Posts Tagged ‘review’
I have a large collection of books and my library is constantly overflowing: onto the floor and off of the shelves. I have a pretty good memory when it comes to the books that I own and the memories associated with those books. I know that certain books are gifts from certain people and this is a pleasant thing. There are some books that go beyond a simple association with a friend or relative and this then is one of the pleasures of owning so many books and collecting them in a personal library. I’ve had people ask me why I insist on owning books and there is a very simple answer. I collect books because they are very much like family to me.
It’s amazing how I can look at my library and see certain periods of my life: that was when I was obsessed with fantasy, that was my science fiction age, that was only a few years ago when I was all about biographies, etc.
I thought I’d share one book in particular that is bound up in memory.
Dune by Frank Herbert
Sadly I do not own the actual book that is associated with this memory, as I most likely gave it away, something I tend to do as a result of my need to share passion of literature with all I meet. I must have been about 11 or 12 when my Aunt, my Massi (mah- seee) and her family took me on a trip to Yellowstone National Park. At some point on our way from Dallas to Utah we ended up at a small airport waiting for a transfer onto a smaller plane and I did not have anything to read, so my cousin said that she would let me pick any book in the airport book store. I think the cover of Dune is what caused me to pick it up.
Let’s be honest, that is an intriguing book cover and if you saw that on a rack you would pick it up and at least consider it.
I am so very glad that I picked this book up as it was my first introduction to the power of science fiction. Dune still resonates with society today (extremist faith and ideology, economic dependency on a single product, war, revolution, justice, etc.). I was unable to get my face out of the book for the rest of the trip. Anytime I see Dune in a bookstore this memory jumps right into my head and makes me smile.
This is one of the most amazing films I’ve seen in a long, long, while. For those who doubted J.J. Abrams, I feel bad about you and your lack of faith. This is just the (re)boot that Star Trek needs. The film is fast paced full of action and ends perfectly. My only complaint is the way that certain cliche quotable lines were inserted into the film. I understand why they were used, they were necessary as a type of homage to the original and the influence of all previous Star Trek franchise related media, still they felt forced and simply for the sake of making fans realize that this new film acknowledges the past. But considering all that could be wrong with this film, I’m very pleased with the result. The casting was perfect and dead on. Once the first action scene starts, it does not let up. The pacing was perfect and well executed, worth your time and your money. (Haha). Enjoy. Cheers.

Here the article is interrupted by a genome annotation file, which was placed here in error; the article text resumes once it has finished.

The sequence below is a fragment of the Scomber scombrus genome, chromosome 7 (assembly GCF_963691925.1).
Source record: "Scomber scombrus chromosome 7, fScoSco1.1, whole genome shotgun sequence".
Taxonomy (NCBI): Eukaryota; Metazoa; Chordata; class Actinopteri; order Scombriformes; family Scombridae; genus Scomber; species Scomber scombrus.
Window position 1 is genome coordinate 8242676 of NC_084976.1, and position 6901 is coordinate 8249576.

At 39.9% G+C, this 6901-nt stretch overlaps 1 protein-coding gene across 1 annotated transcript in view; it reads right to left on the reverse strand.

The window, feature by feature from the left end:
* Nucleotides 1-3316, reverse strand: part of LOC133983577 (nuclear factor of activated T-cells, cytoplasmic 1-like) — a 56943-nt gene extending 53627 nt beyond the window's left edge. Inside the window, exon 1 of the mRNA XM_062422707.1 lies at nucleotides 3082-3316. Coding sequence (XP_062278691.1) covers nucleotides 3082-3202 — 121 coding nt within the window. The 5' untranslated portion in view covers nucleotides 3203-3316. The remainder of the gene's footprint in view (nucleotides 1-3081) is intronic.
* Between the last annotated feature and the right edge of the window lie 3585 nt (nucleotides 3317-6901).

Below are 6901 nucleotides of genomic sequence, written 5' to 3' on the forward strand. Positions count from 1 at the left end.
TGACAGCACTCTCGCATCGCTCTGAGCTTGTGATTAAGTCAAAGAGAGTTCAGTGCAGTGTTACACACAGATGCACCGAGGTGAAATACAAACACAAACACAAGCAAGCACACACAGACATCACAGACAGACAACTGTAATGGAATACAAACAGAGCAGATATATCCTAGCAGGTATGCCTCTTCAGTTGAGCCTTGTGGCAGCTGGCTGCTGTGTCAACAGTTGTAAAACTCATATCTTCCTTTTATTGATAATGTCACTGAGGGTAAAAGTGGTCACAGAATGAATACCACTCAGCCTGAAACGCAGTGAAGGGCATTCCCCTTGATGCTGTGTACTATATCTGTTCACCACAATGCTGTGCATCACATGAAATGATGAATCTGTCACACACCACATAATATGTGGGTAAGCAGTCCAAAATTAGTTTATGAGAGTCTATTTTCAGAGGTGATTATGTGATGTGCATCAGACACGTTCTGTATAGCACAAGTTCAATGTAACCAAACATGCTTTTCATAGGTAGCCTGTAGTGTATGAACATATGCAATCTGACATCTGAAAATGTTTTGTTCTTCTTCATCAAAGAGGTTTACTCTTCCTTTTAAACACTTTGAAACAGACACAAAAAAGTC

Lush Life by Richard Price reads exactly as you’d expect from someone who has written for HBO’s The Wire. The strength of this book rests in the characters that are given to the reader. A wealthy restaurateur who may or may not be connected with the wrong people, a young bar-tender who happens to be in the wrong place at the wrong time, inner city youth who lack options, a grieving father; all of these characters who live in our world, the world outside of fiction and that as I’ve said is the strength, real characters that just happen to be placed in a world of fiction.
By the time Eric made it around to the front of the store again, Fenton Ma had been spelled by an older cop, his shield reading LO PRESTO.
“Can I ask you something?” Eric said lightly, not knowing this guy. “Have you seen her in there?”
“Who, the Virgin?” Lo Presto looked at him neutrally. “Depends what you mean by ‘seen’.”